Primary intraocular lymphoma of T-cell type: report of a case and review of the literature
Primary intraocular lymphoma (PIOL) is an uncommon non-Hodgkin lymphoma and is usually of B-cell type. Intraocular T-cell or T/NK-cell lymphomas are extremely rare and mostly represent a secondary manifestation of either a cutaneous or a systemic lymphoma. The aim of the current paper is to report the clinical, histopathological and molecular biological findings of a PIOL of T-cell type.
Conventional cytological and immunocytological examination of vitrectomy specimens. Conventional histology, immunohistochemistry and polymerase chain reaction (PCR) for the detection of immunoglobulin heavy chain (IgH) and T-cell-receptor gamma (TCR-γ) gene rearrangement, GeneScan analysis, and DNA sequencing were performed on the chorioretinal biopsy.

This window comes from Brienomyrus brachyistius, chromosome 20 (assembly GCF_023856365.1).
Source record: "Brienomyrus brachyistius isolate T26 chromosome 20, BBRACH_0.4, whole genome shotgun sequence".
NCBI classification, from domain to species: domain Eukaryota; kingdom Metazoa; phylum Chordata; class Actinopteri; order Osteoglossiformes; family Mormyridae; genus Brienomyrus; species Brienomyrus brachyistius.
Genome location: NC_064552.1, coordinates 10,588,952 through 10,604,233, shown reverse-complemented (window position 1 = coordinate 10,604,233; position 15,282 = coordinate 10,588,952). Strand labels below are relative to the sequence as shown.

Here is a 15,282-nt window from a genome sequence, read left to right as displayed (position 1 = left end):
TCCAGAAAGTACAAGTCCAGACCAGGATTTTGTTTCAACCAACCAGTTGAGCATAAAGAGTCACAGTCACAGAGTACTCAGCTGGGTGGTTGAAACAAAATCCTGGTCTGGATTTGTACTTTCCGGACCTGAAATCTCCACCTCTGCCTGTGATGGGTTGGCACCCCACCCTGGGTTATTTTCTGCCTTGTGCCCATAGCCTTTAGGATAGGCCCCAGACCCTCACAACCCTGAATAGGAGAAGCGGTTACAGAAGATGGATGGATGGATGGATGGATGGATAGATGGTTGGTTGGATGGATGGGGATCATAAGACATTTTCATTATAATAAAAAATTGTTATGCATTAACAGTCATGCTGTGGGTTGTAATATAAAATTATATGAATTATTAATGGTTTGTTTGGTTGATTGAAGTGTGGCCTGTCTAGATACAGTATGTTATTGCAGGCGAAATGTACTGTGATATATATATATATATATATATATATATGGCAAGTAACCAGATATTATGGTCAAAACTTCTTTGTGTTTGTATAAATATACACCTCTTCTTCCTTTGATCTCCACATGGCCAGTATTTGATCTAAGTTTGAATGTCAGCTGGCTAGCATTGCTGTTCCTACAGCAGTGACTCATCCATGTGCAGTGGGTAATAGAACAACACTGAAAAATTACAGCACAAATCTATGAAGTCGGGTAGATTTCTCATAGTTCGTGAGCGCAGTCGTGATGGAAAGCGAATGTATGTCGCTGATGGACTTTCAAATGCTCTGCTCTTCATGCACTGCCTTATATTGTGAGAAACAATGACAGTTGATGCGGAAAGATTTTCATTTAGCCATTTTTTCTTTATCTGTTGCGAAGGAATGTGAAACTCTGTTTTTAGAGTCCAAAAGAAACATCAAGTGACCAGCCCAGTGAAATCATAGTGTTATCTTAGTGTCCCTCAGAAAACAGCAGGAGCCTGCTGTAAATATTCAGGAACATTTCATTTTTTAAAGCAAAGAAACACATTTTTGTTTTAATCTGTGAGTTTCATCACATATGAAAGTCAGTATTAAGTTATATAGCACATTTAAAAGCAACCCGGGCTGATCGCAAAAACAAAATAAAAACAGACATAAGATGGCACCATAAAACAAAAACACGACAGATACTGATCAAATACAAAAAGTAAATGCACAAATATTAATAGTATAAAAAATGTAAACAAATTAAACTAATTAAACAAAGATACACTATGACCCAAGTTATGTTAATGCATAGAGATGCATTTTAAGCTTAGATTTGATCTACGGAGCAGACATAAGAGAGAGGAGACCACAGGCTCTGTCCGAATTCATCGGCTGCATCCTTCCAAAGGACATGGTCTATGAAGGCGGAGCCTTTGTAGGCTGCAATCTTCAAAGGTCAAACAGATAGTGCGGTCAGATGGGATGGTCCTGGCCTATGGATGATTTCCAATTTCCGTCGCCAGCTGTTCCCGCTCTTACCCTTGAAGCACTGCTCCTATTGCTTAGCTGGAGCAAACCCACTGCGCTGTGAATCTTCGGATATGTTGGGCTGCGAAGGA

Cytology of the right vitreous aspirate revealed a moderate cellular infiltrate consisting of medium-sized T-cells with pleomorphic nuclei. Similar atypical lymphocytes were seen in the partially necrotic chorioretinal biopsy. These lymphocytes expressed CD3, CD4, βF1 and CD30, with a growth fraction of 90%. TCR-γ-PCR, GeneScan analysis and DNA sequencing demonstrated a monoclonal amplification product within the expected range. In contrast, IgH-PCR revealed oligoclonal amplificates. The patient was treated with low-dose radiotherapy (total 45 Gy), and was in complete remission at final follow-up.
A rare PIOL of T-cell type was diagnosed on the basis of vitreous aspiration and chorioretinal biopsy. In addition to conventional cytology and immunocytology, the utilisation of gene rearrangement studies on vitreous or chorioretinal biopsies increases the chances of diagnosing or excluding a PIOL of either B-cell or T-cell type. Despite its rarity, ophthalmic pathologists should always consider the diagnosis of T-PIOL when reviewing vitreous samples.
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